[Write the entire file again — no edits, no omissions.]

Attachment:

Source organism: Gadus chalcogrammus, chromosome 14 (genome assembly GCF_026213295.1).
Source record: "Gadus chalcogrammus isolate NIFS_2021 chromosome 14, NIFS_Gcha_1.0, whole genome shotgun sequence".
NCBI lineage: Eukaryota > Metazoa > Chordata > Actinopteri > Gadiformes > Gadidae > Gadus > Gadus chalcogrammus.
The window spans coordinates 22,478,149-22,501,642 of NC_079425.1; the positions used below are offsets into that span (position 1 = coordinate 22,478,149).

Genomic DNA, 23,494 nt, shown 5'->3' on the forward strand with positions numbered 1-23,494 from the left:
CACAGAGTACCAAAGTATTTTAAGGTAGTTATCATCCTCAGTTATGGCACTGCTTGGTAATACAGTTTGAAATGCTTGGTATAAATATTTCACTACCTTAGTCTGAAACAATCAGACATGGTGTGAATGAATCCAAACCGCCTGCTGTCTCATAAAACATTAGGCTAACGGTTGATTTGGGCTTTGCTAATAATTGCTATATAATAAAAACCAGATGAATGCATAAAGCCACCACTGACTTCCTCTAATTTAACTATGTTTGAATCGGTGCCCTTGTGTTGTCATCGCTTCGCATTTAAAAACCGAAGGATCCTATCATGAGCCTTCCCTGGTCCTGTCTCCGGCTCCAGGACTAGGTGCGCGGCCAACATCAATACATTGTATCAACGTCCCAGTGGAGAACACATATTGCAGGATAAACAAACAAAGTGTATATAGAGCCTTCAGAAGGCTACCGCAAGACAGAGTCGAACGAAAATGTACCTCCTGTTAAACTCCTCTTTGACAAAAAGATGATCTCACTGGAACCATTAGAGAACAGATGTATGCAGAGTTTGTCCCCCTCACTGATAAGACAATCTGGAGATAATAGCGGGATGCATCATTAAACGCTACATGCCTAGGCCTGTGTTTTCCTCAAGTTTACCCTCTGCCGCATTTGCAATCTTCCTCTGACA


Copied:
Source organism: Gadus chalcogrammus, chromosome 14 (genome assembly GCF_026213295.1).
Source record: "Gadus chalcogrammus isolate NIFS_2021 chromosome 14, NIFS_Gcha_1.0, whole genome shotgun sequence".
NCBI lineage: Eukaryota > Metazoa > Chordata > Actinopteri > Gadiformes > Gadidae > Gadus > Gadus chalcogrammus.
The window spans coordinates 22,478,149-22,501,642 of NC_079425.1; the positions used below are offsets into that span (position 1 = coordinate 22,478,149).

Genomic DNA, 23,494 nt, shown 5'->3' on the forward strand with positions numbered 1-23,494 from the left:
CACAGAGTACCAAAGTATTTTAAGGTAGTTATCATCCTCAGTTATGGCACTGCTTGGTAATACAGTTTGAAATGCTTGGTATAAATATTTCACTACCTTAGTCTGAAACAATCAGACATGGTGTGAATGAATCCAAACCGCCTGCTGTCTCATAAAACATTAGGCTAACGGTTGATTTGGGCTTTGCTAATAATTGCTATATAATAAAAACCAGATGAATGCATAAAGCCACCACTGACTTCCTCTAATTTAACTATGTTTGAATCGGTGCCCTTGTGTTGTCATCGCTTCGCATTTAAAAACCGAAGGATCCTATCATGAGCCTTCCCTGGTCCTGTCTCCGGCTCCAGGACTAGGTGCGCGGCCAACATCAATACATTGTATCAACGTCCCAGTGGAGAACACATATTGCAGGATAAACAAACAAAGTGTATATAGAGCCTTCAGAAGGCTACCGCAAGACAGAGTCGAACGAAAATGTACCTCCTGTTAAACTCCTCTTTGACAAAAAGATGATCTCACTGGAACCATTAGAGAACAGATGTATGCAGAGTTTGTCCCCCTCACTGATAAGACAATCTGGAGATAATAGCGGGATGCATCATTAAACGCTACATGCCTAGGCCTGTGTTTTCCTCAAGTTTACCCTCTGCCGCATTTGCAATCTTCCTCTGACA